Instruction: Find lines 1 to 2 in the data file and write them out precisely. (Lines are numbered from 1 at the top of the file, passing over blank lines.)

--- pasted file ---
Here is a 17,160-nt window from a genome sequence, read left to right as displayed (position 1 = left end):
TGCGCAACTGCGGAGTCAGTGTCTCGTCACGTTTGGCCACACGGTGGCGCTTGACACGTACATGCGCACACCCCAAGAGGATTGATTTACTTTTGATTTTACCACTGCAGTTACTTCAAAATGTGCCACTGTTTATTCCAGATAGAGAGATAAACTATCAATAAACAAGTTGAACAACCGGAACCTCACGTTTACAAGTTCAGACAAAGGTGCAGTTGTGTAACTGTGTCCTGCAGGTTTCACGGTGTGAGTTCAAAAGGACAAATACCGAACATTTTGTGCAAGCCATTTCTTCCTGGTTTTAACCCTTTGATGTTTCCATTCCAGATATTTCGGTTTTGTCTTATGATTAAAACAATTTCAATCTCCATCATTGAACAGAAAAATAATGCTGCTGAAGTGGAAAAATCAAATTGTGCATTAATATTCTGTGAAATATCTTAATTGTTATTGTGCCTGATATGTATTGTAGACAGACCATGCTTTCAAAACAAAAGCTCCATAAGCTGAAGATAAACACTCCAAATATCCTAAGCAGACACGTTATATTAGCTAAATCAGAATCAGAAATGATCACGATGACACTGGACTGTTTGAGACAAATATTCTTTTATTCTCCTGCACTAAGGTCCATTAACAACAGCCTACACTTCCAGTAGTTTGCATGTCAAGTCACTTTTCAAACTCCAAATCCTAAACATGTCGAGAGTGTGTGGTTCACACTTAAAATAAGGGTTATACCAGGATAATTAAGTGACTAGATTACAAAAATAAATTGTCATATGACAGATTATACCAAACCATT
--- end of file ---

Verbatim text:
Here is a 17,160-nt window from a genome sequence, read left to right as displayed (position 1 = left end):
TGCGCAACTGCGGAGTCAGTGTCTCGTCACGTTTGGCCACACGGTGGCGCTTGACACGTACATGCGCACACCCCAAGAGGATTGATTTACTTTTGATTTTACCACTGCAGTTACTTCAAAATGTGCCACTGTTTATTCCAGATAGAGAGATAAACTATCAATAAACAAGTTGAACAACCGGAACCTCACGTTTACAAGTTCAGACAAAGGTGCAGTTGTGTAACTGTGTCCTGCAGGTTTCACGGTGTGAGTTCAAAAGGACAAATACCGAACATTTTGTGCAAGCCATTTCTTCCTGGTTTTAACCCTTTGATGTTTCCATTCCAGATATTTCGGTTTTGTCTTATGATTAAAACAATTTCAATCTCCATCATTGAACAGAAAAATAATGCTGCTGAAGTGGAAAAATCAAATTGTGCATTAATATTCTGTGAAATATCTTAATTGTTATTGTGCCTGATATGTATTGTAGACAGACCATGCTTTCAAAACAAAAGCTCCATAAGCTGAAGATAAACACTCCAAATATCCTAAGCAGACACGTTATATTAGCTAAATCAGAATCAGAAATGATCACGATGACACTGGACTGTTTGAGACAAATATTCTTTTATTCTCCTGCACTAAGGTCCATTAACAACAGCCTACACTTCCAGTAGTTTGCATGTCAAGTCACTTTTCAAACTCCAAATCCTAAACATGTCGAGAGTGTGTGGTTCACACTTAAAATAAGGGTTATACCAGGATAATTAAGTGACTAGATTACAAAAATAAATTGTCATATGACAGATTATACCAAACCATT